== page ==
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Nicaragua deports AFP photojournalist

A picture taken in Copiapo, on October of 2011 of AFP photojournalist Chilean Hector Retamal
A picture taken in Copiapo, on October of 2011 of AFP photojournalist Chilean Hector Retamal. Nicaragua deported Retamal after detaining him without charges for four days.

Nicaragua deported a Chilean Agence France-Presse photojournalist to Costa Rica after detaining him without charges for four days.

"I am happy to be free," Hector Retamal said upon his arrival at the airport in San Jose, the Costa Rican capital.

The 37-year-old was arrested Tuesday night near the presidential residence in Managua, police said. He was headed there to cover the meeting of Nicaraguan President Daniel Ortega and Palestinian foreign minister Riyad al-Malki.

"I do not understand why I had so many days in solitary confinement for trying to take pictures of a meeting of the president," Retamal said. "These were very difficult, anxious days, not knowing what would happen to me."

Retamal was deported on a TACA flight to Costa Rica, Chilean consul Diego Rivera had said earlier, adding that the charge against him was "violating migration law."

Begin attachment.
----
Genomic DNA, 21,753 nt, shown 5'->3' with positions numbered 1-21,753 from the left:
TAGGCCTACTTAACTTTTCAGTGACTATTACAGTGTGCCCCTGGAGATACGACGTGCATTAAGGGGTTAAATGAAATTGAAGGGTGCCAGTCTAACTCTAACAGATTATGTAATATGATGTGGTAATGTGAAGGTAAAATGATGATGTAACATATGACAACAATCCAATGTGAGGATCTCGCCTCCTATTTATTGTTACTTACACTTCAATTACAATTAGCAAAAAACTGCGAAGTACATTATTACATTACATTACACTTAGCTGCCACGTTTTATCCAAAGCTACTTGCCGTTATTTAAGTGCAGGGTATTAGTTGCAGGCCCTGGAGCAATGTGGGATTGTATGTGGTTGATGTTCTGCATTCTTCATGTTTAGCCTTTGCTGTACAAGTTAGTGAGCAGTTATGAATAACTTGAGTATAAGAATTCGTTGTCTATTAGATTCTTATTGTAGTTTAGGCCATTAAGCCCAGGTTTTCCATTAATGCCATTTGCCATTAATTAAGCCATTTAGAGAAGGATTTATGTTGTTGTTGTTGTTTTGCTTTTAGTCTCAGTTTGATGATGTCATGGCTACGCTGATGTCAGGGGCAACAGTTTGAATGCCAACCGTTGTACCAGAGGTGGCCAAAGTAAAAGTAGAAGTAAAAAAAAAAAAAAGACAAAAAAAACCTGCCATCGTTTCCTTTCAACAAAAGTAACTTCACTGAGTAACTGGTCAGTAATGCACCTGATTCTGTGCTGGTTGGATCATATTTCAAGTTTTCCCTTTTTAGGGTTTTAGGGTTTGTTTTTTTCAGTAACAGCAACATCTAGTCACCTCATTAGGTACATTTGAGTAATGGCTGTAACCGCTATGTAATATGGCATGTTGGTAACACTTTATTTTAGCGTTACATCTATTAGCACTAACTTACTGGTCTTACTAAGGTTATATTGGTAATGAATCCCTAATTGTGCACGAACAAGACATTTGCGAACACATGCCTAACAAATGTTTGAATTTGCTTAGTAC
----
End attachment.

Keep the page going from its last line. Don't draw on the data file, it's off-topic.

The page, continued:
His deportation followed an appeal by AFP for his release.

"We are worried about our colleague and we demand his immediate release," AFP's Central America director Marcelo Brusa said. "We don't know what he is accused of."

Since Tuesday, Retamal was held incommunicado in the offices of a police unit that handles cases of terrorism, drug trafficking and organized crime.

He had no access to a lawyer and, over the course of the four days, could only receive two visits from Rivera. The last was on Thursday evening.

"The detention is illegal," said lawyer Raul Arevalo, who filed an appeal for Retamal's release. "The police have 48 hours to gather the information they need but he remains in custody and no charges have been filed."

The French embassy also took steps to secure his release.

The president of Nicaragua's foreign correspondent's association ACEN, Sonia Gonzalez, asked the presidential spokeswoman and first lady, Rosario Murillo, to help to "promptly resolve" the situation.

"Our job is to cover journalistic events in Nicaragua and that is what Mr. Retamal was doing Tuesday night," she said in a letter. There has not been a response.

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